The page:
A PROGRESSIVE VOICE FROM THE LLANO ESTACADO

Friday, June 28, 2013

Immigration Bill Passed - But GOP Hurts Themselves As Most Vote Against It

The Senate has passed its immigration reform bill on a 68 to 32 vote, and that bill does have a path to citizenship for undocumented immigrants -- although it is a long and onerous path that makes the bill barely acceptable. But the passage of this bill is not likely to help Republicans in future elections, since more than twice as many of them voted against it than voted for it. While 14 Republicans voted for the bill, 32 Republicans voted against it -- showing that the party is still unwilling to give up its anti-immigrant policies (even if it would help them with the fast growing Hispanic population).

All of the senate Democrats voted for the bill, and they were joined by Independents Bernie Sanders (Vermont) and Angus King (Maine). But only 30% of GOP senators voted for the bill, while 70% voted against it. That is not going to impress many Hispanic voters.

Now the bill moves on to the GOP-controlled House, where it has almost no chance of passing. In fact, Speaker Boehner has not even committed to bringing it to the floor for an up or down vote. Even though the Senate made the bill's path to citizenship a very difficult one, it is still not a hard enough path for House Republicans (who really want no path to citizenship at all). The House's GOP members, who must face re-election every two years, are too afraid of angering their racist teabagger base to vote for reform.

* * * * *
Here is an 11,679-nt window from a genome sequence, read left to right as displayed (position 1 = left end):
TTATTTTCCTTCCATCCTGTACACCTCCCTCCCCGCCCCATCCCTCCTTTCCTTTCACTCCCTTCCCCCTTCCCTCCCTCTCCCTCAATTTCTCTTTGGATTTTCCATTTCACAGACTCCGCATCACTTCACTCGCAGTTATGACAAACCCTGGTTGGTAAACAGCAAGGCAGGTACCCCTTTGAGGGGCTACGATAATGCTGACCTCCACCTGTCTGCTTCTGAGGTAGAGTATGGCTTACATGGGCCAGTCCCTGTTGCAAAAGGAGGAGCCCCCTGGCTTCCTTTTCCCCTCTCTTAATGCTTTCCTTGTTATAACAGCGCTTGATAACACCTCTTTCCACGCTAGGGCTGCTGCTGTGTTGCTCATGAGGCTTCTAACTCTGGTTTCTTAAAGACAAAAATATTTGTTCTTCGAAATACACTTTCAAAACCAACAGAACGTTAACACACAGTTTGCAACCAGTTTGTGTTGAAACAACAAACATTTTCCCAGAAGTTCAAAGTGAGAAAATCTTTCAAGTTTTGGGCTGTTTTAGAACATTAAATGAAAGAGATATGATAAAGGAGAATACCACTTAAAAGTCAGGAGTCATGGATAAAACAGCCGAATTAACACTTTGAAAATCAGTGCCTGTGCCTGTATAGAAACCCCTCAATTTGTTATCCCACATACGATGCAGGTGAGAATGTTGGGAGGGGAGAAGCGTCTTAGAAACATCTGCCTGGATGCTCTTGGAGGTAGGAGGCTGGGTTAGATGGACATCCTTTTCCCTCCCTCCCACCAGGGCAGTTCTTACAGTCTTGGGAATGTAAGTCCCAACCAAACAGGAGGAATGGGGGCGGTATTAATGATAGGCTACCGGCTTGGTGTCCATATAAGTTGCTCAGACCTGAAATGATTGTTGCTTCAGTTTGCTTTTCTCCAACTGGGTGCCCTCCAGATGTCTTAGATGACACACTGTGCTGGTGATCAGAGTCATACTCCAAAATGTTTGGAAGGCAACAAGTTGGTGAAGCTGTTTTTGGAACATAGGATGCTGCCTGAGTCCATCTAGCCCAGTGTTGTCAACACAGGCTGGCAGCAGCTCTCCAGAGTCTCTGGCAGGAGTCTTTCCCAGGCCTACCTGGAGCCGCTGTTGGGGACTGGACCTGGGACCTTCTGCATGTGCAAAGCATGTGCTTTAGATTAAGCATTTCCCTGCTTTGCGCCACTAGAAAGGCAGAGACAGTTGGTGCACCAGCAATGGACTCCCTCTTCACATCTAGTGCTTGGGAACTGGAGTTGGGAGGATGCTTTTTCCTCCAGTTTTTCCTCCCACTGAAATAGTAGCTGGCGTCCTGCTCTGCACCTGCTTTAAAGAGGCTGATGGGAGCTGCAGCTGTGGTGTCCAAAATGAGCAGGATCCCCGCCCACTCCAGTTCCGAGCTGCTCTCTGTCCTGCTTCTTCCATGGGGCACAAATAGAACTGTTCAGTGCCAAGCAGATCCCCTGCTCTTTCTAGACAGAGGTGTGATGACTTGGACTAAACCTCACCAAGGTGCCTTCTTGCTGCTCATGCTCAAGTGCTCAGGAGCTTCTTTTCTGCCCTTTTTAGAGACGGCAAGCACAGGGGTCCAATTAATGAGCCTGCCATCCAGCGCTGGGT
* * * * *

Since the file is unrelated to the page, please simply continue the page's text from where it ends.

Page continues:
But while I still think Congress will not send an immigration reform bill to the president this year, I do want to offer a small pat on the back to the 14 Republican senators who had the political courage to vote for reform. They are:

Lamar Alexander (Tennessee)
Kelly Ayotte (New Hampshire)
Jeff Chiesa (New Jersey)
Susan Collins (Maine)
Bob Corker (Tennessee)
Jeff Flake (Arizona)
Lindsey Graham (South Carolina)
Orrin Hatch (Utah)
Dean Heller (Nevada)
John Hoeven (North Dakota)
Mark Kirk (Illinois)
John McCain (Arizona)
Lisa Murkowski (Alaska)
Marco Rubio (Florida)

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